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Content delivery networks that distribute much of the world's content and services solve this large and complex stable marriage problem between users and servers every tens of seconds to enable billions of users to be matched up with their respective servers that can provide the requested web pages, videos, or other services.
The hospitals/residents problem – also known as the college admissions problem – differs from the stable marriage problem in that a hospital can take multiple residents, or a college can take an incoming class of more than one student.
Algorithms to solve the hospitals/residents problem can be hospital-oriented (as the NRMP was before 1995) The hospitals/residents problem with couples allows the set of residents to include couples who must be assigned together, either to the same hospital or to a specific pair of hospitals chosen by the couple (e.g., a married couple want to ensure that they will stay together and not be stuck in programs that are far away from each other).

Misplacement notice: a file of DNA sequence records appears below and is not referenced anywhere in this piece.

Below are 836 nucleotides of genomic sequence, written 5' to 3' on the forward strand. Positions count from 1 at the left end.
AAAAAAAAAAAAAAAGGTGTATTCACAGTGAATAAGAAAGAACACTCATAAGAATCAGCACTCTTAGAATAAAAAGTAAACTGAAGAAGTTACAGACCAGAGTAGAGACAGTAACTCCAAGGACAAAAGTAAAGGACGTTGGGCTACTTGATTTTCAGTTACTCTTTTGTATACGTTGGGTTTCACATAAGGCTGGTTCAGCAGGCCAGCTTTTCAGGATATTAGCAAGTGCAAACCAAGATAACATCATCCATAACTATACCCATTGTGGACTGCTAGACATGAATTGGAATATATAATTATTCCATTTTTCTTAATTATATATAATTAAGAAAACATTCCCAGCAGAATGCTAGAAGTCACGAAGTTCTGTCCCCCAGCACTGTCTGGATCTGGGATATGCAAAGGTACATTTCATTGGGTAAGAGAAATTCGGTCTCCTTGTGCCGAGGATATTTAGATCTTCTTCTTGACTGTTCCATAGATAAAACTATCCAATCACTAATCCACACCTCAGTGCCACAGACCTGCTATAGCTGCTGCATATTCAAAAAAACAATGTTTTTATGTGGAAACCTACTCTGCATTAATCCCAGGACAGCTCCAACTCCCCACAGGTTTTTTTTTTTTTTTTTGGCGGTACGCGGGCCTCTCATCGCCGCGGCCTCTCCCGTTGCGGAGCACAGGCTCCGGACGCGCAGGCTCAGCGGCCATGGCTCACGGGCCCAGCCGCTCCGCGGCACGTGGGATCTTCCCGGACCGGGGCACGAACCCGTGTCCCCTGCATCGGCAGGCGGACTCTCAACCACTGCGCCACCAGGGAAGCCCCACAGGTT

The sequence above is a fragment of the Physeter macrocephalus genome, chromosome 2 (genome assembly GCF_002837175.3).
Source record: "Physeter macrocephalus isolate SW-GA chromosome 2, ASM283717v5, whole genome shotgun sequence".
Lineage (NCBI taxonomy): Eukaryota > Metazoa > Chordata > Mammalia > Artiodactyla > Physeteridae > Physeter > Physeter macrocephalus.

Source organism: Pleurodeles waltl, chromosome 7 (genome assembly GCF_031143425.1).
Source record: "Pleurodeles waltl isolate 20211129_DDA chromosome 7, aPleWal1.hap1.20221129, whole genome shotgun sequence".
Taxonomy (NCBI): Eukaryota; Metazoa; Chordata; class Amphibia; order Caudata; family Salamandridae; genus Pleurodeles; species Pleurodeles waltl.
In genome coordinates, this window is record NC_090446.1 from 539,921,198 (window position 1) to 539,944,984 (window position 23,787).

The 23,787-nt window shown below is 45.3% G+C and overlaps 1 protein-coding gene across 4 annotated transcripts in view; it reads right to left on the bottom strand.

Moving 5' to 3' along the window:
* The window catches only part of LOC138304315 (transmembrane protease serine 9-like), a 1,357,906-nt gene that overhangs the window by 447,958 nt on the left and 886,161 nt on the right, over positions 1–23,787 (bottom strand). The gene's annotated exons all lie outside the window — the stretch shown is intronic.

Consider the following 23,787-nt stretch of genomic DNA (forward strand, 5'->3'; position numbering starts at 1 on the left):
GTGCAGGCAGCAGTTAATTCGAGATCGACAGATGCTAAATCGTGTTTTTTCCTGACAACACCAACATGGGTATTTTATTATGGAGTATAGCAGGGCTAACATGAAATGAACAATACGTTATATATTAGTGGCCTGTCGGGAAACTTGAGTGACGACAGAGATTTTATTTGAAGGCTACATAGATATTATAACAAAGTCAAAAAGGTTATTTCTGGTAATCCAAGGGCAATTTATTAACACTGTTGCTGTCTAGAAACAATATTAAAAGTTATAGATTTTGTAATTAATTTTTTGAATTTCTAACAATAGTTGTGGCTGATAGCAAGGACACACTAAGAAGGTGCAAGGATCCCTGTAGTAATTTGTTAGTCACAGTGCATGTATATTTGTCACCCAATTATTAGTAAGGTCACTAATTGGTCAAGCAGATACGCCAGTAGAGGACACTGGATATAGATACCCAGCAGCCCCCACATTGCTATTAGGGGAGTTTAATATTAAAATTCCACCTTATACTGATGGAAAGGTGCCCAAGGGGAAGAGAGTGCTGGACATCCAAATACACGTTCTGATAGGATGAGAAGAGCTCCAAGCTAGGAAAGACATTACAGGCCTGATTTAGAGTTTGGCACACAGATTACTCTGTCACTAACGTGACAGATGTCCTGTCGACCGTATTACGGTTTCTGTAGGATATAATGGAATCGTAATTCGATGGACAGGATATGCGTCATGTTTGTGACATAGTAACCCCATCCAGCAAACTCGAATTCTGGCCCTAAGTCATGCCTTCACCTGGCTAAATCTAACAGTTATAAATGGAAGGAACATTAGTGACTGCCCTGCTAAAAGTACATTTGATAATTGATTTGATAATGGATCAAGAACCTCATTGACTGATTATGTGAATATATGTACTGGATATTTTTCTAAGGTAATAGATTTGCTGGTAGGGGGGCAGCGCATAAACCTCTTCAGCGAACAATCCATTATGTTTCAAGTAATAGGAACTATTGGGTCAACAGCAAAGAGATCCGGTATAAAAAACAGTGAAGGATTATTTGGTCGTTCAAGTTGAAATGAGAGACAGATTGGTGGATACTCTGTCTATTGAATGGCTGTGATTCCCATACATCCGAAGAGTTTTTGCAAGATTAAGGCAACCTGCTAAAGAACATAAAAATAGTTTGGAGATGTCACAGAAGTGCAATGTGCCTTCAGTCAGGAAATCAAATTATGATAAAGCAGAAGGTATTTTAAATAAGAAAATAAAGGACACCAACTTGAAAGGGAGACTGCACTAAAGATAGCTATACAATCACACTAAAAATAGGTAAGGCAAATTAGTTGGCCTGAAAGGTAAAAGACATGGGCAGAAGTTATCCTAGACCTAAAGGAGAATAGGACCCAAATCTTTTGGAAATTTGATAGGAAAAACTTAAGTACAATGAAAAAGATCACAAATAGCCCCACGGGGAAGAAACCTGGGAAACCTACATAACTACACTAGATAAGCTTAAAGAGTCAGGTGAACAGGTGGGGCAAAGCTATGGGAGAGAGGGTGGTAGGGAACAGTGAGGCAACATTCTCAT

The addition of couples to the hospitals/residents problem renders the problem NP-complete.
Algorithms for finding solutions to the stable marriage problem have applications in a variety of real-world situations, perhaps the best known of these being in the assignment of graduating medical students to their first hospital appointments.
Billions of users access web pages, videos, and other services on the Internet, requiring each user to be matched to one of (potentially) hundreds of thousands of servers around the world that offer that service.